Currently viewing the tag: "tree"

Kalpavrikshas are wish-granting trees which fulfill the desires of people in initial stages of worldly cycle as per Jain Cosmology. … There are 10 Kalpavrikshas which grant 10 distinct wishes such as an abode to reside, garments, utensils, nourishment including fruits and sweets, pleasant music, ornaments, fragrant flowers, shining lamps and a radiant light at night. –Wikipedia

Fiction Writing Prompt: Write a story about someone who visits a Kalpavriksha to make a wish.

Journaling Prompt: If you could have one wish granted, what would it be?

Art Prompt: Kalpavriksha

Non-Fiction / Speechwriting Prompt: Tell your audience about the lore surrounding Kalpavrikshas and other wishing trees. 

Photo Credit: Sandy/Chuck Harris on Flickr

Alexanderstraße / Bayreuth

… if parents consider their neighbourhood to be safe, so do their kids. However, kids’ feelings are not drawn from their parents alone. Children see the objective factors in their environment differently from their parents. “Parents consider high-rates of single parent families, a lack of trust amongst neighbours, and the presence of graffiti, rundown buildings and heavy traffic as being indicative of an unsafe environment, while children feel safer than their parents if the streets are better lit and if there is more greenery,” Côté-Lussier explained. She believes this is due to the fact that children are scared of the dark and because vegetation can reduce stress. “Planting trees is not just good for the environment, it also has a positive effect on the health and wellbeing of the population,” she said. –Science Daily

Fiction Writing Prompt: Describe the neighborhood your protagonist grew up in. How does that affect his/her perception of the safety of his world as an adult?

Journaling Prompt: Describe the neighborhood you grew up in and how it made you feel

Art Prompt: Safe neighborhood

Non-Fiction / Speechwriting Prompt: Tell your audience about how to create the feeling of safety for children in their neighborhoods.

Photo Credit: David Schiersner on Flickr

Padarn misty sunrise reflection.

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Photo Credit: Hefin Owen on Flickr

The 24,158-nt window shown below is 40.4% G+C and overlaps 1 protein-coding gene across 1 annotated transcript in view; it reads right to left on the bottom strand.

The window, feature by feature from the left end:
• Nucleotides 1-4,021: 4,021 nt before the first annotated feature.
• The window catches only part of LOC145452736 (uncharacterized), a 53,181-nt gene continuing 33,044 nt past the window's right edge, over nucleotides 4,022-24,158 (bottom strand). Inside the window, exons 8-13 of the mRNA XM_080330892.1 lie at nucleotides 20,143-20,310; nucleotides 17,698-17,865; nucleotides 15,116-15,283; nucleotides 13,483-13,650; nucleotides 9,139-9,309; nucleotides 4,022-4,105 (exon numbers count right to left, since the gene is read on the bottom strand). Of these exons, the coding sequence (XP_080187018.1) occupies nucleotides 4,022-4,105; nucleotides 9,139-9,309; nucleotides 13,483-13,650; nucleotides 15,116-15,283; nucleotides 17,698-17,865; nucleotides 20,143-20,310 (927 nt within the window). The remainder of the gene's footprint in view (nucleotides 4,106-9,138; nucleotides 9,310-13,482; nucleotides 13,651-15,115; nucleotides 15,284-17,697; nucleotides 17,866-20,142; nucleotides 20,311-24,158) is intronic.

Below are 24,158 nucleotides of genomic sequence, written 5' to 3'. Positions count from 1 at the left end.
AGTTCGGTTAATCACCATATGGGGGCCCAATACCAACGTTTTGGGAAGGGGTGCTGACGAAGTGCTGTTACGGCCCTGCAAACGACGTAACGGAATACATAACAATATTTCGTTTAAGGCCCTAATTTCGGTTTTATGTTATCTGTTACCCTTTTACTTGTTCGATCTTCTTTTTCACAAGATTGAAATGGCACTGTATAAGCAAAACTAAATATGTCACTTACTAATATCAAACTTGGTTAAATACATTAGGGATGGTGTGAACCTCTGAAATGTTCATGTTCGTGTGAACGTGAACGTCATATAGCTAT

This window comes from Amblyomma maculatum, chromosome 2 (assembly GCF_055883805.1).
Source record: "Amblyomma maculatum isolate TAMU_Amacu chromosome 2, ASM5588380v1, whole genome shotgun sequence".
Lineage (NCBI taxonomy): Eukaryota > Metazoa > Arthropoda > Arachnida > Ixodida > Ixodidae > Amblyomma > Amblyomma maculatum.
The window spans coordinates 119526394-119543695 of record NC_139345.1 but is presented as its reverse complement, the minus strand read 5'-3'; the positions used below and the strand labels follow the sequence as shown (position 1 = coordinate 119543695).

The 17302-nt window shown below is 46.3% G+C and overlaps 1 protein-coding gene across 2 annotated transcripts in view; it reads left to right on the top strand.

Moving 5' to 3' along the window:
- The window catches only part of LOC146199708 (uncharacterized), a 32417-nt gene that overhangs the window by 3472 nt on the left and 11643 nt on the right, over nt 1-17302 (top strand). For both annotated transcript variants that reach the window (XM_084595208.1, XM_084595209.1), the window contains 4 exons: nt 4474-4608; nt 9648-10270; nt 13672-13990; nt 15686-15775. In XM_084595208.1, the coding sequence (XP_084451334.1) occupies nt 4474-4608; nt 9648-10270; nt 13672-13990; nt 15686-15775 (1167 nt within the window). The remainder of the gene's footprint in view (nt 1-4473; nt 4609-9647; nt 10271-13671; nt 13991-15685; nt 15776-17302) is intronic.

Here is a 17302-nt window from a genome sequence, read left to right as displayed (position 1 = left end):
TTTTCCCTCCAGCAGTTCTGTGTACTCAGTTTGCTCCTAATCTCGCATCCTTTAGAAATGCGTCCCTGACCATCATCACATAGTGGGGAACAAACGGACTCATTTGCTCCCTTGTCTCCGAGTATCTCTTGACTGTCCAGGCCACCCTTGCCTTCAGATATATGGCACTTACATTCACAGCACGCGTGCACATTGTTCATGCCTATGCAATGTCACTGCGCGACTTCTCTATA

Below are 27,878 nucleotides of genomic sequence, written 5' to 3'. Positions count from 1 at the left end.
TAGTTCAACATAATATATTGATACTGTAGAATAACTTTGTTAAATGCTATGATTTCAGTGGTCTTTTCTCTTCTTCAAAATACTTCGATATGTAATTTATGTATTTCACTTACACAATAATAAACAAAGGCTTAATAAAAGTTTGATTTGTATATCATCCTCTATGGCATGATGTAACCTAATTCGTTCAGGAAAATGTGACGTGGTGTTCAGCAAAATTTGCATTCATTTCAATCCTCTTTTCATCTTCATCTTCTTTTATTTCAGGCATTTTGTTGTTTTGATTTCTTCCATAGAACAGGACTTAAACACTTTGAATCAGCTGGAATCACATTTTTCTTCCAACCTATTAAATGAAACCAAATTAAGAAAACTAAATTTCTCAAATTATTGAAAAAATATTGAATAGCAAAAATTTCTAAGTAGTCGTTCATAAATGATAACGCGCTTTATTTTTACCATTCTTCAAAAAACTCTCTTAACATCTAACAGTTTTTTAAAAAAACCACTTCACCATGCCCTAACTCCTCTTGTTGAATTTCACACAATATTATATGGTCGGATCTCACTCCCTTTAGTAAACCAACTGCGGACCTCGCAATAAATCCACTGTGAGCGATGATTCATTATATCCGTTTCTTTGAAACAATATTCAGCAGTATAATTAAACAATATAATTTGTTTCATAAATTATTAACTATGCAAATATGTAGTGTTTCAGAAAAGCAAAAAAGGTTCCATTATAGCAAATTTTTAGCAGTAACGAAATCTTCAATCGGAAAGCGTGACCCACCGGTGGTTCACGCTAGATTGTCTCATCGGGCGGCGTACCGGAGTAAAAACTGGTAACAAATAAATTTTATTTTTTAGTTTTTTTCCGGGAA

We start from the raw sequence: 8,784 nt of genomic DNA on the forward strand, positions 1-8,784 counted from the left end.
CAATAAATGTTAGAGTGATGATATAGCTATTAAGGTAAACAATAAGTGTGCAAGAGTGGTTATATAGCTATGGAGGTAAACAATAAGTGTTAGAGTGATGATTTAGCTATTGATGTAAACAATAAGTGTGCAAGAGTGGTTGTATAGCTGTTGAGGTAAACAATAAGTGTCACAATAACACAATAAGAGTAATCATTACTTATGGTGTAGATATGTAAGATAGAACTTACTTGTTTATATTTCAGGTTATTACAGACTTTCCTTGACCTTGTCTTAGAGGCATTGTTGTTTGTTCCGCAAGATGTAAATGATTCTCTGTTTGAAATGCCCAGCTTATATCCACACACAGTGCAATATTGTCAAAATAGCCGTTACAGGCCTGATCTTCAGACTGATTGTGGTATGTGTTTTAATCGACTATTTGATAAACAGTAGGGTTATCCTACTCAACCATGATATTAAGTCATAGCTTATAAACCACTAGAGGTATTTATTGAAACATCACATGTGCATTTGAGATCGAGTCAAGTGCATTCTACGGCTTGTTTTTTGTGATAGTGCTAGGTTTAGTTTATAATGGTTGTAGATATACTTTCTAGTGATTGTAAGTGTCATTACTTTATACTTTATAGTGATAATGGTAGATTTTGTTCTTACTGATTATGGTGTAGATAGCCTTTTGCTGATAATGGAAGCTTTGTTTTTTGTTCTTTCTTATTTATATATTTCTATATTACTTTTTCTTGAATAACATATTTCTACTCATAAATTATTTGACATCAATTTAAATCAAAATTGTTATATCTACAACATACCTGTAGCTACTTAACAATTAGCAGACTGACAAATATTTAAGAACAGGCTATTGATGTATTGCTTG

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candle on the christmas tree

Not only at Christmas are ceremonial “trees” to be found in Germany. In the Erzgebirge there is dancing at the summer solstice round “St. John’s tree,” a pyramid decked with garlands and flowers, and lit up at night by candles. At midsummer “in the towns of the Upper Harz Mountains tall fir-trees, with the bark peeled off their lower trunks, were set up in open places and decked with flowers and eggs, which were painted yellow and red. Round these trees the young folk danced by day and the old folk in the evening”;? while on Dutch ground in Gelderland and Limburg at the beginning of May trees were adorned with lights.? –Christmas in Ritual and Tradition, Christian and Pagan by Clement A. Miles

Fiction Writing Prompt: Write a story or scene that involves a ceremonial tree of your own invention or from history.

Journaling Prompt: What do tress mean to you?

Art Prompt: Ceremonial tree

Non-Fiction / Speechwriting Prompt: Tell your audience something personal about what trees symbolize to you.

Photo Credit: Christoph on Flickr

The Swamp

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Photo by Rossco on Flickr.

tree-climbing, Greenwich Park

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Photo by EEPaul on Flickr.

Misty autumn dawn

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Photo by James Jordan.

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